Armed with arguably the best rotation in all of the NFL, everyone on the Raiders defensive line is getting a taste. They are rolling on that defensive line so tough that despite injuries to Johnathan Hankins and Darius Philon, they were able to keep the pressure up and keep getting after the quarterback.

Linebackers: B-

Tackles MsdTkls Blitz TFL Sacks FR Comp% PTDA
K.Wright 16 3 1 66.7 1
D.Perryman 81 7 4 2 2 82.5 3
C.Littleton 61 6 7 .5 1 70.6
N.Kwiatkoski 20 1 2 1 85.7
D.Deablo 2 3 1.0

The linebackers are without a doubt, a tremendous improvement over the 2020 season. Perryman leads the league in tackles, and Littleton is eighth. They are in the unenviable position of being the weak point of the defense. In terms of the passing game, playing zone leaves them with an incredible amount of field to cover. While the completion percentage may be high, they are usually short passes, hence the high quarterback rankings against them.

Pass rush is not what they are asked to do. The Raiders are the least blitzing team in the league averaging a blitz 12.7% of their defensive plays. While the 38 total blitzes are the third-least in the league, you can see they do not ask the linebackers to rush the passer.

Secondary: A-

T.Mullen 21 57.1 1 4 57.4
N.Hobbs 31 87.1* 1 88.7
C.Heyward 23 47.8 4 61.7
B.Facyson 19 42.1 1 5 34.5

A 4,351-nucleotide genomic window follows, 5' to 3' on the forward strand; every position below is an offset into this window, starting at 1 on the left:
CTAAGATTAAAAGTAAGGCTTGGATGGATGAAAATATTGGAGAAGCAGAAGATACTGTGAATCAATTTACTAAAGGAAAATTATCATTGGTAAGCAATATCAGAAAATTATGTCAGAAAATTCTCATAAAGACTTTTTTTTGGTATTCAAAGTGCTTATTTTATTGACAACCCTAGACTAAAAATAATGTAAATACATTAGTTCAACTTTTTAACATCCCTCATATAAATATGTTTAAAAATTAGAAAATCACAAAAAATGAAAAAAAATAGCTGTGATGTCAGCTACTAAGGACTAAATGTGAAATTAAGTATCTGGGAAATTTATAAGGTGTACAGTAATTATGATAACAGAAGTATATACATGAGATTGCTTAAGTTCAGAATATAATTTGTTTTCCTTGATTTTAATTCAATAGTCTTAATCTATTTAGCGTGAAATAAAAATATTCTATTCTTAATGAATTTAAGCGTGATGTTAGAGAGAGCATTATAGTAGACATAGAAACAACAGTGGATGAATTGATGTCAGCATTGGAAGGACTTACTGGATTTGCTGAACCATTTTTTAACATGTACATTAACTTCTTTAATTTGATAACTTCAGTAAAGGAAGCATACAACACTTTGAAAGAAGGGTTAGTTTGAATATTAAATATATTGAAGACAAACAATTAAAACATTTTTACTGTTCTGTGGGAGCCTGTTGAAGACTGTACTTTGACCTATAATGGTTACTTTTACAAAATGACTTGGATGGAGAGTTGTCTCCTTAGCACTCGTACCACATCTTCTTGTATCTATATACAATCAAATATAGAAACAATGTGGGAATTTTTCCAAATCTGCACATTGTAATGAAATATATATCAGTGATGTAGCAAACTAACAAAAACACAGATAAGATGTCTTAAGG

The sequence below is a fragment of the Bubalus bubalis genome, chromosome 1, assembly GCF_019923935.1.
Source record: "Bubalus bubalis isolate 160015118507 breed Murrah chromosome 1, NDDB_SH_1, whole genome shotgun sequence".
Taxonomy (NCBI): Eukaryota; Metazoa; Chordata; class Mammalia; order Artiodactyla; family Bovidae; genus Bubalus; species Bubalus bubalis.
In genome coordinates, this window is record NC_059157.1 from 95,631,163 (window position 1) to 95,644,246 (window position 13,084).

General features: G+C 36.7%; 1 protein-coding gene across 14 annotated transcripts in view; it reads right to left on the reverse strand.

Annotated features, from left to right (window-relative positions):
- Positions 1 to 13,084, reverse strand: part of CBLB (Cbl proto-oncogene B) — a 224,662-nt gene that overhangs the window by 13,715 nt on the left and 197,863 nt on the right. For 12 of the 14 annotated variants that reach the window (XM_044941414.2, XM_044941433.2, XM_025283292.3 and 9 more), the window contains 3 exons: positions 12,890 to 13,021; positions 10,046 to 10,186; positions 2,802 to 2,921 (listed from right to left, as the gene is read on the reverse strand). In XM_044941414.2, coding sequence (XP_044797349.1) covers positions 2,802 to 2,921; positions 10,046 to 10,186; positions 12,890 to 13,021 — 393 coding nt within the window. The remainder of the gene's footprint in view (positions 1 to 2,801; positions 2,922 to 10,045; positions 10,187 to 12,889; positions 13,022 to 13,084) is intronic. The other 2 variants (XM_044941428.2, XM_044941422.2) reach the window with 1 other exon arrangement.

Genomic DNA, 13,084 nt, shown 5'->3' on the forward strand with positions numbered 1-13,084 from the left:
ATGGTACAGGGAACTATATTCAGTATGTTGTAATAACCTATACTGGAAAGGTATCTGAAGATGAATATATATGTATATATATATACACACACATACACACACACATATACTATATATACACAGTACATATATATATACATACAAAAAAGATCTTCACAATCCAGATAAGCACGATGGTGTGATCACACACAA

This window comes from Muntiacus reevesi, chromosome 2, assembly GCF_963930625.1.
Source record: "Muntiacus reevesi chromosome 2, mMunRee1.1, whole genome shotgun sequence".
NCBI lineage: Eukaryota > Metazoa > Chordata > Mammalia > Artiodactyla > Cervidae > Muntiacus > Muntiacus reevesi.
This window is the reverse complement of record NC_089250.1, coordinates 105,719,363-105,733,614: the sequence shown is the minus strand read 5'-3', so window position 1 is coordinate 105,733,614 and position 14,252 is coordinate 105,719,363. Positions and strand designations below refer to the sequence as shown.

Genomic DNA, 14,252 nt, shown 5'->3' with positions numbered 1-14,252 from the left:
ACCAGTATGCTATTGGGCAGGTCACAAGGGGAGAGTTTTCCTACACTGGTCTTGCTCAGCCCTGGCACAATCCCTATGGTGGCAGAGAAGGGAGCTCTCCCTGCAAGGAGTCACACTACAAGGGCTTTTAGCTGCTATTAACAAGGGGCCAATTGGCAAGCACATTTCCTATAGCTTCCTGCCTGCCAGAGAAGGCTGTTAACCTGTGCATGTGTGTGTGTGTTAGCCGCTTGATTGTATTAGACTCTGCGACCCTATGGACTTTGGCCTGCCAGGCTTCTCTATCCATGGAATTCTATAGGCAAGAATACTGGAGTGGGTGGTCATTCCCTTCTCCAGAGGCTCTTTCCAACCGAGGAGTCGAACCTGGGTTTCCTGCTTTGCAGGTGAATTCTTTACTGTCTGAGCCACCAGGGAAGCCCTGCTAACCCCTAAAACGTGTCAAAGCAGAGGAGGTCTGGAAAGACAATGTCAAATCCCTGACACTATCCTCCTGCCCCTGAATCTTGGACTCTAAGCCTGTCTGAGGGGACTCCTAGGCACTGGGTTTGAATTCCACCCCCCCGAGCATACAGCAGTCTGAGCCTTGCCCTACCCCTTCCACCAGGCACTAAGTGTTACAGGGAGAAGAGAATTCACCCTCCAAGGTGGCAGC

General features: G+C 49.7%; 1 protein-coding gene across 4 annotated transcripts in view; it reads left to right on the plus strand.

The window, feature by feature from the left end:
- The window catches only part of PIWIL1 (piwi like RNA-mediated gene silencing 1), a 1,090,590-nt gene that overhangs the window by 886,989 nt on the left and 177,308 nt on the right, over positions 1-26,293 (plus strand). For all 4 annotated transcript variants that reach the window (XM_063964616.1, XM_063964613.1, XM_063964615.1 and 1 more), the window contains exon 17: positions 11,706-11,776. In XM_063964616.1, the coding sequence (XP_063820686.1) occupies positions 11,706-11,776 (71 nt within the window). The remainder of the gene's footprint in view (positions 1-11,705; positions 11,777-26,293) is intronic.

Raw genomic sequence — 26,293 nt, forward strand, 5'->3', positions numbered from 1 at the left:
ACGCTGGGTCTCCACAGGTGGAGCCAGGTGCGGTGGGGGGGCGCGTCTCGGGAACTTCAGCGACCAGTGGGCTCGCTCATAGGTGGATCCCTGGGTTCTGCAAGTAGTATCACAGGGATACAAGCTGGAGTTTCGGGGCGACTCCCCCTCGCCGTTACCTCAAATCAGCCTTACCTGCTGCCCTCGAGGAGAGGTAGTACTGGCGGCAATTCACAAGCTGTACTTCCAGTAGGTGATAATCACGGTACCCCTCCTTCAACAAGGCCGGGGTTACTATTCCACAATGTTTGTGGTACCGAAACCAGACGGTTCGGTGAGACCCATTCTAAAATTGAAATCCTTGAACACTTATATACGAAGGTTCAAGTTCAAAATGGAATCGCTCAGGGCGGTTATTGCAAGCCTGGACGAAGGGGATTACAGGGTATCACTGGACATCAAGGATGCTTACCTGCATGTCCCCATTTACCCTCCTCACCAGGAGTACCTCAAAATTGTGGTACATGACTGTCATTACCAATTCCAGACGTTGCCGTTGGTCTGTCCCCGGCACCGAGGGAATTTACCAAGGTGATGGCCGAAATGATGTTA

A.Robertson 17 76.5 3 140.9
T.Moehrig 13 53.8 2 1 3 82.1
J.Abram 31 67.7 2 1 3 87.8
D.Leavitt 15 66.7 1 112.9


Through the air, this secondary has only allowed 1,559 total passing yards, 13th-least in the NFL despite allowing 169 completions, 10th most. On the flip side, 985 air yards on completion is 12th most overall and indicative of a ‘keep everything in front of you‘ defense. The opponents’ average depth of target against the Raiders defense is 9.2 yards fourth highest overall. Gifting opponents 11 passing touchdowns, placing them 15th, squarely in the middle of the pack. They have all been sure tacklers, and the 671 YAC yards are the sixth least.

Soul Patrol was the last Raiders secondary which was good enough to have a name. This particular group of players isn’t quite on the level of the Soul Patrol, but they are good enough to keep the Raiders in football games against good passing attacks.

Honorable Mentions

Johnathan Abram

Abram’s play has been nearly a night and day difference since being named the worst safety of 2020. Under the tutelage of defensive backs coach Ron Milus and Bradley, he has resurrected his career. He’s currently the 26th rated safety overall (including Free/post) and is quietly making the right plays.

Nate Hobbs

Slot corner has been a position void of the proper player to fill it for years. 5-foot-8 corners don’t fare well in this league anymore. Guys like Charles ‘Peanut’ Tillman are like unicorns. Hobbs, on the other hand, has been a gift from the football gods and a fifth-round jewel. A ready and willing open-field tackler, an explosive and sudden blitzer, as well as a big physical corner who can play both man and zone.

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*All stats courtesy of Pro Football Reference

*Top Photo: Erik Verduzco/Las Vegas Review-Journal